Eretz Yisrael Time

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Wednesday, March 18, 2009
It’s not often that one can catch Caroline Glick making a mistake, much less a mistake as big as the one she made in her article this week entitled “Israel’s balance of delusion” (as well as others I mention at the end of the article).

In this article she castigates the right wing parties (specifically the National Union/Ichud Leumi/ Moledet incarnations).

She starts off by saying that these right-wing parties have been nearly 100% correct in their analysis of the strategic issues Israel faces and what their end results will be.

She then faults the right-wing parties for standing adamant in their principles and accurate analysis by not capitulating to external pressures – unlike what the Likud repeatedly does.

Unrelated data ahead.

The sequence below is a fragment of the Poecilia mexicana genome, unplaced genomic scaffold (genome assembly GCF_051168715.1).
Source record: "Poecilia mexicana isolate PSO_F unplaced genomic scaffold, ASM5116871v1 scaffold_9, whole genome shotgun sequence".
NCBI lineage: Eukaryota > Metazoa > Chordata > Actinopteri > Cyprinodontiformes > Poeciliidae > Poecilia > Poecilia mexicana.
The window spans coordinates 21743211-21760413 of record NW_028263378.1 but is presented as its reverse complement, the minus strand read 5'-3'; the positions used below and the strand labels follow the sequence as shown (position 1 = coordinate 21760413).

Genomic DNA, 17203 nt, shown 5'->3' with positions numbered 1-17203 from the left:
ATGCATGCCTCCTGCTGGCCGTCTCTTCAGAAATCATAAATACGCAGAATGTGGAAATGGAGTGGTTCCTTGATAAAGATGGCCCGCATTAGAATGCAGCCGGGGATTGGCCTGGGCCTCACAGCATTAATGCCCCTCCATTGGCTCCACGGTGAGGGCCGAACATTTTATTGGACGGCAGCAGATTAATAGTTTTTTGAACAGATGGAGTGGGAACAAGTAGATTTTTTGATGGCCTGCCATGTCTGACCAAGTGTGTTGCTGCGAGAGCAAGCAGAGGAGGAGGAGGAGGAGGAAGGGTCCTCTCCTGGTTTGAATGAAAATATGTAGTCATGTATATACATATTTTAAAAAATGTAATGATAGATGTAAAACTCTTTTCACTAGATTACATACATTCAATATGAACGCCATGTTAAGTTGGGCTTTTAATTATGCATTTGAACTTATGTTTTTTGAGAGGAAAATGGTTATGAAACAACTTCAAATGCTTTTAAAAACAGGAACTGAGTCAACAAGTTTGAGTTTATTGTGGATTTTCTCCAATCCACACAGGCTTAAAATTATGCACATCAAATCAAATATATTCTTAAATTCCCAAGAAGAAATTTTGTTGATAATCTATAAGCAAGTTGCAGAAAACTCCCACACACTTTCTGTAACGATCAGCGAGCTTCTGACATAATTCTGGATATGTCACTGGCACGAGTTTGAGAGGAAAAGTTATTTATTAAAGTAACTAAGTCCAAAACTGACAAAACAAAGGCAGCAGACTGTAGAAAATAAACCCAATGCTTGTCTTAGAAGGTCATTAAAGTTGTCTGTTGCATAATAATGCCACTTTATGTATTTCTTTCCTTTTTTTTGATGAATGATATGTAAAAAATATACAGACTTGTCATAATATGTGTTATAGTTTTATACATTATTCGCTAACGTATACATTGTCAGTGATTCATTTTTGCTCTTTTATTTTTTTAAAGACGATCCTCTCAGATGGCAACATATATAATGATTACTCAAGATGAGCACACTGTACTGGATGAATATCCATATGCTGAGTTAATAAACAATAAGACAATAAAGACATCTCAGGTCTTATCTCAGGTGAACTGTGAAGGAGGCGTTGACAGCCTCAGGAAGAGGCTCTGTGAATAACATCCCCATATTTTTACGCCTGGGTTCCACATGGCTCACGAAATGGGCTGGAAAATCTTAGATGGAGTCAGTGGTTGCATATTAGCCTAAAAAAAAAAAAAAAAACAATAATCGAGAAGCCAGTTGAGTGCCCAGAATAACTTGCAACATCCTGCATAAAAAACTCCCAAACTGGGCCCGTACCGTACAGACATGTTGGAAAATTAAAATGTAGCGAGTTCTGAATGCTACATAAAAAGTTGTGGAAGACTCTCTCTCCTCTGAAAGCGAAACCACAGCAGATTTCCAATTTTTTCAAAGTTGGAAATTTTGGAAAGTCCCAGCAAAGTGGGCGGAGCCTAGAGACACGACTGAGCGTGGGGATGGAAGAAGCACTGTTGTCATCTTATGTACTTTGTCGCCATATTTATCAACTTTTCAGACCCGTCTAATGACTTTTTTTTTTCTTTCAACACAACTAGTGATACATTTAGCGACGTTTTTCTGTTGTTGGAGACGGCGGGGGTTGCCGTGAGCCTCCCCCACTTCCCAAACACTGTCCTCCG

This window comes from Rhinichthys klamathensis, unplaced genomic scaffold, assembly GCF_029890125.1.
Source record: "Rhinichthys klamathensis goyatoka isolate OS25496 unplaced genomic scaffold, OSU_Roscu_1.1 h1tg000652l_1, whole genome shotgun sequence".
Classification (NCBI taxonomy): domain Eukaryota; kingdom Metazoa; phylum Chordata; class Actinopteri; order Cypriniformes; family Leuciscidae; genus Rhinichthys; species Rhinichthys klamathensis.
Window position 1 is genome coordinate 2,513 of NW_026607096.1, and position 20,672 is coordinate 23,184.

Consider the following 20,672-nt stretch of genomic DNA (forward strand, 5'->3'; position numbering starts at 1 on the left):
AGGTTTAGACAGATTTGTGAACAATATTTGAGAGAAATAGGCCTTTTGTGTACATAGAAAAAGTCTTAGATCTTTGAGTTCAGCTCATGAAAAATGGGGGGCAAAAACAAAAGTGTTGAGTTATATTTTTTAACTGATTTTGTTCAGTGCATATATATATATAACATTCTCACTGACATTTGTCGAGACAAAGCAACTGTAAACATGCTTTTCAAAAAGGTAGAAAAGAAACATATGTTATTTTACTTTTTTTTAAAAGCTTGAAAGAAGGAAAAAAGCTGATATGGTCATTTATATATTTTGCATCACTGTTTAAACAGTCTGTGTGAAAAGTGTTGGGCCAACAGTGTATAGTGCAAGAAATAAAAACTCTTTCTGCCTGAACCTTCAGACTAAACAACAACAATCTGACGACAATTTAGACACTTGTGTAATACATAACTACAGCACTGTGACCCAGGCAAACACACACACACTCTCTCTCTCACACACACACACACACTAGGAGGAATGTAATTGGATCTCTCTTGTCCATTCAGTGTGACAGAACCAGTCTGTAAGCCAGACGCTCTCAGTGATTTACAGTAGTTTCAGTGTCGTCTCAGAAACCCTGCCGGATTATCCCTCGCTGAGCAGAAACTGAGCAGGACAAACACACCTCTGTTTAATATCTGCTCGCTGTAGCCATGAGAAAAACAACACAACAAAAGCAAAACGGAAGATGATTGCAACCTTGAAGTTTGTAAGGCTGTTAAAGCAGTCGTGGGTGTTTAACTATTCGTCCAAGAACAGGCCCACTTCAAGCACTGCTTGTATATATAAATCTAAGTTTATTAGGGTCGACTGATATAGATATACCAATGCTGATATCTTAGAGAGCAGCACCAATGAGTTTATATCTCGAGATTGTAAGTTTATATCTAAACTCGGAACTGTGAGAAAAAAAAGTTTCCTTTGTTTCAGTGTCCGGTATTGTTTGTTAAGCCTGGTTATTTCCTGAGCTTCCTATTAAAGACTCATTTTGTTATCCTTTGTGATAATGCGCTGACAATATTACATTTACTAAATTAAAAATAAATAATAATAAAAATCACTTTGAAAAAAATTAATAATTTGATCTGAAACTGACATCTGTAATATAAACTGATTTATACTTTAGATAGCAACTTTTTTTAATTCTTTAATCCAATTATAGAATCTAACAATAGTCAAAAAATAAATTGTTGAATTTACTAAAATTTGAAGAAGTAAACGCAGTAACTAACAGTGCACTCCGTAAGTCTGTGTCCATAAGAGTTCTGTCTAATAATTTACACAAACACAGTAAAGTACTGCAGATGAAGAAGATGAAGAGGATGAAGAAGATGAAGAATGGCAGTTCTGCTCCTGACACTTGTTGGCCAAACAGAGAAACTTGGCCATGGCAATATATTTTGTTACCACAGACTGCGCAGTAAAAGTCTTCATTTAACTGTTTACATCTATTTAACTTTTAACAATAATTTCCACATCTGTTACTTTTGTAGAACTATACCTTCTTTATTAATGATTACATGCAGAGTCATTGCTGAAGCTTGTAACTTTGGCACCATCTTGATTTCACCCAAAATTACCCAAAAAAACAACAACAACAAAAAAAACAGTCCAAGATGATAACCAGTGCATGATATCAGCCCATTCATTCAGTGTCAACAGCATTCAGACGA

Glick doesn’t deny the magnitude of the errors of the Likud, but what comes next is where her analysis falls short.

She pinpoints the blame on the right-wing parties for bringing down the government who has gone ahead and implemented Left-wing policies, which then resulted in farther left-wing governments becoming empowered once the Likud was toppled.

Chronologically that is correct, but it is still inaccurate.

I imagine that one could argue that there is a difference between a party running to implement a Left-wing policy, and one that is merely walking there, but in the long-term they both end up in the same place – as we see with the Likud which eventually (and more than once) implemented the Expulsion.